A blueberry-enriched diet attenuates nephropathy in a rat model of hypertension via reduction in oxidative stress.  [Link]

PLoS One. 2011;6(9):e24028. Epub 2011 Sep 15.

Elks CM, Reed SD, Mariappan N, Shukitt-Hale B, Joseph JA, Ingram DK, Francis J.
Comparative Biomedical Sciences, Louisiana State University School of Veterinary Medicine, Baton Rouge, Louisiana, United States of America.

OBJECTIVE AND BACKGROUND: To assess renoprotective effects of a blueberry-enriched diet in a rat model of hypertension. Oxidative stress (OS) appears to be involved in the development of hypertension and related renal injury. Pharmacological antioxidants can attenuate hypertension and hypertension-induced renal injury; however, attention has shifted recently to the therapeutic potential of natural products as antioxidants. Blueberries (BB) have among the highest antioxidant capacities of fruits and vegetables.

METHODS AND RESULTS: Male spontaneously hypertensive rats received a BB-enriched diet (2% w/w) or an isocaloric control diet for 6 or 12 weeks or 2 days. Compared to controls, rats fed BB-enriched diet for 6 or 12 weeks exhibited lower blood pressure, improved glomerular filtration rate, and decreased renovascular resistance. As measured by electron paramagnetic resonance spectroscopy, significant decreases in total reactive oxygen species (ROS), peroxynitrite, and superoxide production rates were observed in kidney tissues in rats on long-term dietary treatment, consistent with reduced pathology and improved function. Additionally, measures of antioxidant status improved; specifically, renal glutathione and catalase activities increased markedly. Contrasted to these observations indicating reduced OS in the BB group after long-term feeding, similar measurements made in rats fed the same diet for only 2 days yielded evidence of increased OS; specifically, significant increases in total ROS, peroxynitrite, and superoxide production rates in all tissues (kidney, brain, and liver) assayed in BB-fed rats. These results were evidence of "hormesis" during brief exposure, which dissipated with time as indicated by enhanced levels of catalase in heart and liver of BB group.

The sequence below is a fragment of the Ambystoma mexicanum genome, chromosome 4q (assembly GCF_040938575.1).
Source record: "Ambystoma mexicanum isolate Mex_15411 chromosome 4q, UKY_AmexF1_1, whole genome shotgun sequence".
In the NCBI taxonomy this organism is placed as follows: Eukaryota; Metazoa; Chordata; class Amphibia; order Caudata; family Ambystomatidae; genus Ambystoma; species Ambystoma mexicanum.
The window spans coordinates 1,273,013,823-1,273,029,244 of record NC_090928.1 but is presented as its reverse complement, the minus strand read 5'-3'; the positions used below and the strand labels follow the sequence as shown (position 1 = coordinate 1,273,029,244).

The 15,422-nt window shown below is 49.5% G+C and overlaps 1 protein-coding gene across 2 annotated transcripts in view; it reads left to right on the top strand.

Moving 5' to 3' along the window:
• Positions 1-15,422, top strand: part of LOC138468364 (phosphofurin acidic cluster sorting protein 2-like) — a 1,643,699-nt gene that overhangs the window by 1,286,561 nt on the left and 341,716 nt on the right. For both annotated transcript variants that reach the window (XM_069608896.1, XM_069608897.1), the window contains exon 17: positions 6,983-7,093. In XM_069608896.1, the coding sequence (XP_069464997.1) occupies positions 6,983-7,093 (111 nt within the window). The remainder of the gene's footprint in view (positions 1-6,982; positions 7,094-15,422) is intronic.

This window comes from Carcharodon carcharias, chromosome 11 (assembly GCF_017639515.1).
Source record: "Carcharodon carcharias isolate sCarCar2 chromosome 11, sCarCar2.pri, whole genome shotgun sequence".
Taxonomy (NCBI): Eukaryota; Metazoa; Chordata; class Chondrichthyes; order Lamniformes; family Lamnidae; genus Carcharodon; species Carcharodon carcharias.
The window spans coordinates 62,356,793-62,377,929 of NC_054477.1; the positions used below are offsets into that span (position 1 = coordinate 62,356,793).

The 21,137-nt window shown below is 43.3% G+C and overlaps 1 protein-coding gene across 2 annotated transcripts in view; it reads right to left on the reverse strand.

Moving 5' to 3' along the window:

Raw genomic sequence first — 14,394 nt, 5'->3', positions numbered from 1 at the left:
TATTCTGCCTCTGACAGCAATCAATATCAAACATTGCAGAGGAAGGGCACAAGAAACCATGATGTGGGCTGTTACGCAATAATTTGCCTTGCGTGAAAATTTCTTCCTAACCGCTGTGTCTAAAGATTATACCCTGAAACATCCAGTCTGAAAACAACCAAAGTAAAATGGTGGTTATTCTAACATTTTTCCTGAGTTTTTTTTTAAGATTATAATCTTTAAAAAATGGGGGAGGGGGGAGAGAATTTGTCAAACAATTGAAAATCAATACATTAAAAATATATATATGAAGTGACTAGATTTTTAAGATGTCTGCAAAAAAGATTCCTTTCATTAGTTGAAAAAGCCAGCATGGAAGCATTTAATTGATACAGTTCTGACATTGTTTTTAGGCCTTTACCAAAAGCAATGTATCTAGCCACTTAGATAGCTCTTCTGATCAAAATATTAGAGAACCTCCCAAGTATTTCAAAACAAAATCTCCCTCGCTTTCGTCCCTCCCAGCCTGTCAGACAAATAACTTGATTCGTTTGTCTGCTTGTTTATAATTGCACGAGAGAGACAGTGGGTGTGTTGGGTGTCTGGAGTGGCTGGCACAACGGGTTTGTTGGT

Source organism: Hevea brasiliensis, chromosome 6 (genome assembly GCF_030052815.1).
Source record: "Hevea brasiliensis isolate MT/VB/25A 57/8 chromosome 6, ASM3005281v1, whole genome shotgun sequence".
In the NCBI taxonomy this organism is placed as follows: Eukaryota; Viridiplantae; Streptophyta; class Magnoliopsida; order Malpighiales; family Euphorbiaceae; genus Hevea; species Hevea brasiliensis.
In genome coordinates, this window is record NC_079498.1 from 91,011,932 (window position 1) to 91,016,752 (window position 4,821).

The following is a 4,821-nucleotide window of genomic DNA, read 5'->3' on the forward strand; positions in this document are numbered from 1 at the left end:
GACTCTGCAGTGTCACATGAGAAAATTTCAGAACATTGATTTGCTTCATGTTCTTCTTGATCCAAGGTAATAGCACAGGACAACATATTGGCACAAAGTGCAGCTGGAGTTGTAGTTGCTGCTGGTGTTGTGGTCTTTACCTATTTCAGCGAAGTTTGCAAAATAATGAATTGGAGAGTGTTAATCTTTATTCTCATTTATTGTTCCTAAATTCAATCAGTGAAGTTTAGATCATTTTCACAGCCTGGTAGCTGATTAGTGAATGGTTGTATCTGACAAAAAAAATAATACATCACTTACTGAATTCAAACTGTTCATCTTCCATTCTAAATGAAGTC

CONCLUSION: Long-term feeding of BB-enriched diet lowered blood pressure, preserved renal hemodynamics, and improved redox status in kidneys of hypertensive rats and concomitantly demonstrated the potential to delay or attenuate development of hypertension-induced renal injury, and these effects appear to be mediated by a short-term hormetic response.

How can food extracts consumed in the Mediterranean and East Asia suppress prostate cancer proliferation?  [Link]

Br J Nutr. 2011 Nov 9:1-7. [Epub ahead of print]